Narrators can make or break a novel. If they don’t find the right tone and balance then it can switch the reader off early on and make them disinterested in the whole story. When an author uses a first person narrative they are resting the entire book on the character of the narrator and if it slips, nothing can save it. In my experience, there are three types of narrator that create a truly great book. The first two are perfect opposites’. A Narrator can be either wonderfully likeable or thoroughly despicable. In the likeable category, we have people like Scout from “To kill a mockingbird” or Red from “Rita Haywood and the Shawshank redemption”. Despicable Narrators can be found with Stelfox in “Kill your friends” and Patrick Bateman in “American Psycho”. But it is the third type I wanted to talk about. The unreliable Narrator.
I first came across an unreliable narrator reading “Catcher in the Rye”. I was 13 and was unaware of the fact that part of what I was reading might be false. I took Holden Caulfield at his word and believed everything he told me. Rereading it now I see how naïve I was, and yet, I’m still left questioning how much of the story was real and how much was in Holden’s mind. He’s undoubtedly disturbed and his actions are not those of a normal person. For example, blowing smoke into the nuns face in a café or pretending he’s been shot by the mob as he stumbles around the hotel. But there are scenes that are left in doubt. When Holden wakes up to find his old teacher by his bed Salinger uses the terms petting and patting which have wildly different connotations and we are left to decide whether Holden has perceived the situation correctly. It is the doubt that Holden puts into our minds that makes him such a worthy member of the unreliable narrators club and in my mind, what puts him at the top of the list.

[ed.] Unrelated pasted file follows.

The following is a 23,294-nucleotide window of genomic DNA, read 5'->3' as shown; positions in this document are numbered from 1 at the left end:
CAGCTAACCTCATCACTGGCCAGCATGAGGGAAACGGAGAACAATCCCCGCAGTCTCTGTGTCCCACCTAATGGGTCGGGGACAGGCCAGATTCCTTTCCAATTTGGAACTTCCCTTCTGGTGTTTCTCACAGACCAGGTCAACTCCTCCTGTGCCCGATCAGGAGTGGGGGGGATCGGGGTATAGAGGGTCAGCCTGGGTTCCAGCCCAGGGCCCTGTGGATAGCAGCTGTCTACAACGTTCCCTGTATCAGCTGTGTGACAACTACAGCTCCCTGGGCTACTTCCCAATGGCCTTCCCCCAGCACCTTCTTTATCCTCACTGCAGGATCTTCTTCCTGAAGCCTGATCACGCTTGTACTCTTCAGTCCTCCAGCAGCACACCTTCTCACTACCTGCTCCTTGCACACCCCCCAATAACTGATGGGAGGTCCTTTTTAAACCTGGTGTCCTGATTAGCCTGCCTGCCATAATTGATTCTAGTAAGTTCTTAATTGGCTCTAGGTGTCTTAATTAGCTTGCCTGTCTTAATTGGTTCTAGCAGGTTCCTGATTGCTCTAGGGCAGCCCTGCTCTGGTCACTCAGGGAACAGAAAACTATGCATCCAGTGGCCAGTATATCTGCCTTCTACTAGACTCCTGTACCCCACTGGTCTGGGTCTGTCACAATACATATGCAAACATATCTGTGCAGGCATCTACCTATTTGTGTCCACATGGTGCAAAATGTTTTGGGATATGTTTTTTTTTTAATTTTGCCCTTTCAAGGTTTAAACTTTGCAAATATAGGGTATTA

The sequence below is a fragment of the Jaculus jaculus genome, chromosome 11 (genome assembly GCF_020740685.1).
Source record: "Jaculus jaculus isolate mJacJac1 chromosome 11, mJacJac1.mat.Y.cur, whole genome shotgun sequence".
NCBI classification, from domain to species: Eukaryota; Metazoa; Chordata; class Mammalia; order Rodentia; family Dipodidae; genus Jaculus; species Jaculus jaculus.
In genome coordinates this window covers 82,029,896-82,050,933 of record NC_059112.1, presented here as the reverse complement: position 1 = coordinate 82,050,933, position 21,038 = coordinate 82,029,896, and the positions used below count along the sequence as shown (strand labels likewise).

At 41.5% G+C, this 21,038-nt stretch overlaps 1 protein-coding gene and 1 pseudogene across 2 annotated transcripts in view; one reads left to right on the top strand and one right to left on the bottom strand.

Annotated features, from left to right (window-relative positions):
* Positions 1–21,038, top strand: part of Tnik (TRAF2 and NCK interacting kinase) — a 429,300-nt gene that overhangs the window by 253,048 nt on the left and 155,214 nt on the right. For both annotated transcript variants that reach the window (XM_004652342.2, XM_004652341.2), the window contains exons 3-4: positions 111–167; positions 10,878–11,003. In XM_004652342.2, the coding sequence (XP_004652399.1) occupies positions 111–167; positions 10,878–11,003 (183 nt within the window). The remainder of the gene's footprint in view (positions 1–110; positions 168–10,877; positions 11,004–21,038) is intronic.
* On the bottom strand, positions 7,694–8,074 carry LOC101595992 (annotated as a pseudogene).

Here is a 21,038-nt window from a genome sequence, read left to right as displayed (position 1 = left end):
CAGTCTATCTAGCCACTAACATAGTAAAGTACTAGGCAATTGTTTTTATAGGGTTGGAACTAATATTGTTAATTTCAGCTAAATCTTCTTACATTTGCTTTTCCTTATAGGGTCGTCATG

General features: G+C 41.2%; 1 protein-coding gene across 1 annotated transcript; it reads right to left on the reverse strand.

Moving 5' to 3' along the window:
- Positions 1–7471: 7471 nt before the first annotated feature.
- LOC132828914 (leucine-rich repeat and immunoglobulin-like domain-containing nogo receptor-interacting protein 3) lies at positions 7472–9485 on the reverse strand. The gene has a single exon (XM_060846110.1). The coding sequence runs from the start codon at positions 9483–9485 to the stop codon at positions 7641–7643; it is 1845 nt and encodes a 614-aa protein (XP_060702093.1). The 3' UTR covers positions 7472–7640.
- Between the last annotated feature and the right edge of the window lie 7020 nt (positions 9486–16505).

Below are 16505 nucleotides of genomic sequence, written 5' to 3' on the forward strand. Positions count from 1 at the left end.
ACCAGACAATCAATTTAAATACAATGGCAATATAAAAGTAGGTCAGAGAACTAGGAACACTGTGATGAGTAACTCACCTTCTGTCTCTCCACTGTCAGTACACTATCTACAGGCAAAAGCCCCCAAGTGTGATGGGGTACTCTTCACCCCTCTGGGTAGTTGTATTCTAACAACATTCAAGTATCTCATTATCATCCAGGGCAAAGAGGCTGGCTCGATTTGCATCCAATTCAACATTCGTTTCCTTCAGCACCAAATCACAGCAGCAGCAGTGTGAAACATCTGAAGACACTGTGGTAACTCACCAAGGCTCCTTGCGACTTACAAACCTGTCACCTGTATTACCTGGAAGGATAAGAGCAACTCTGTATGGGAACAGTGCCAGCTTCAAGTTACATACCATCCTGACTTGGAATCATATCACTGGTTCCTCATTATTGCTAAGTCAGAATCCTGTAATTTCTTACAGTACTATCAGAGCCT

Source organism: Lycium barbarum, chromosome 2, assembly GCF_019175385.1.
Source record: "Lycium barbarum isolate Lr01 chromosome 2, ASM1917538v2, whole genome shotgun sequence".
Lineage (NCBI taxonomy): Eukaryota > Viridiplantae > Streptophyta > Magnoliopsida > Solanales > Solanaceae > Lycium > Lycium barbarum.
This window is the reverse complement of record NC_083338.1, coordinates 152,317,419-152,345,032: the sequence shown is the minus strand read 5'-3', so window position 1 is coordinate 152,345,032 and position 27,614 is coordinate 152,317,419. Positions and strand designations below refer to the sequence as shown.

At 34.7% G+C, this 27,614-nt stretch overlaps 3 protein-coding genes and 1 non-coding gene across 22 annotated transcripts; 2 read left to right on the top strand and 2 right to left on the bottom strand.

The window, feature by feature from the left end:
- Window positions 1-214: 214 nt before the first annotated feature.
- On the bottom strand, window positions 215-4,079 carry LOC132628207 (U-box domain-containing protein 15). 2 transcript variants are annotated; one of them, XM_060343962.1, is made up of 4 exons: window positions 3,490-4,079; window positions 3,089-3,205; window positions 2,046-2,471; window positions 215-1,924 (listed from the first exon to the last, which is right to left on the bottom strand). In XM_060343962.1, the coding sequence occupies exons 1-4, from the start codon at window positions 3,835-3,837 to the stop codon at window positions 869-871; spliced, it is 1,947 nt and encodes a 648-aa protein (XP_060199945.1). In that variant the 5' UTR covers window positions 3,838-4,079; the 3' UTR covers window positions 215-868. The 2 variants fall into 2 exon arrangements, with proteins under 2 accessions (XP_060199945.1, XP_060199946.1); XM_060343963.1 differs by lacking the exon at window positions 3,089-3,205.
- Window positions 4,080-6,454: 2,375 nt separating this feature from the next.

Holden isn’t the only one though. One of my favourite narrators comes from one of my least favourite books,” Lolita” by Vladimir Nabokov. Humbert Humbert, yeah I know, is undoubtedly a paedophile and a horrific person. But, he tells us the story and he makes himself the hero. All the way through he flatters the reader, he makes us feel like confidants and friends making the disgust we should feel, lessen to a degree. If he just said, I had sex with a 13-year-old girl because of some stuff that happened to me as a child; it would make for a disgusting, and probably shorter, novel. Instead, he somehow adds a touch of romance to the story which leaves the reader questioning themselves and Humbert as well.
There are so many I could talk about but it would be a ridiculously long post. One that I had to mention though was Christopher Boone from “The Curious Incident of the dog in the night-time”. While Holden leaves us in doubt over the story and Humbert is undoubtedly and openly beguiling, Christopher’s unreliability comes from his condition itself. His Autism makes him miss things that the average reader would pick up on in situations such as emotional indicators or social nuances. We are told the story from his point of view and therefore we are not told these things as they do not register for him. Because of this, we are left to make up our own minds as to the subtleties and deeper meanings of the novel.
The best thing about an unreliable narrator is the fact that we as readers have the choice of trust. Scout and Red lay out the story for us, explaining all the way what is happening. An unreliable narrator gives us the power to make up our own minds. I’ve met people who thought that Holden Caulfield was nothing more than an entitled and whiny asshole, others who think that Humbert Humbert is a fantastic and wonderful character. It is our ability to choose the story we understand that makes Unreliable narrators so much fun to read.
Obviously, I’ve left out a lot of others. Who would you add to the list?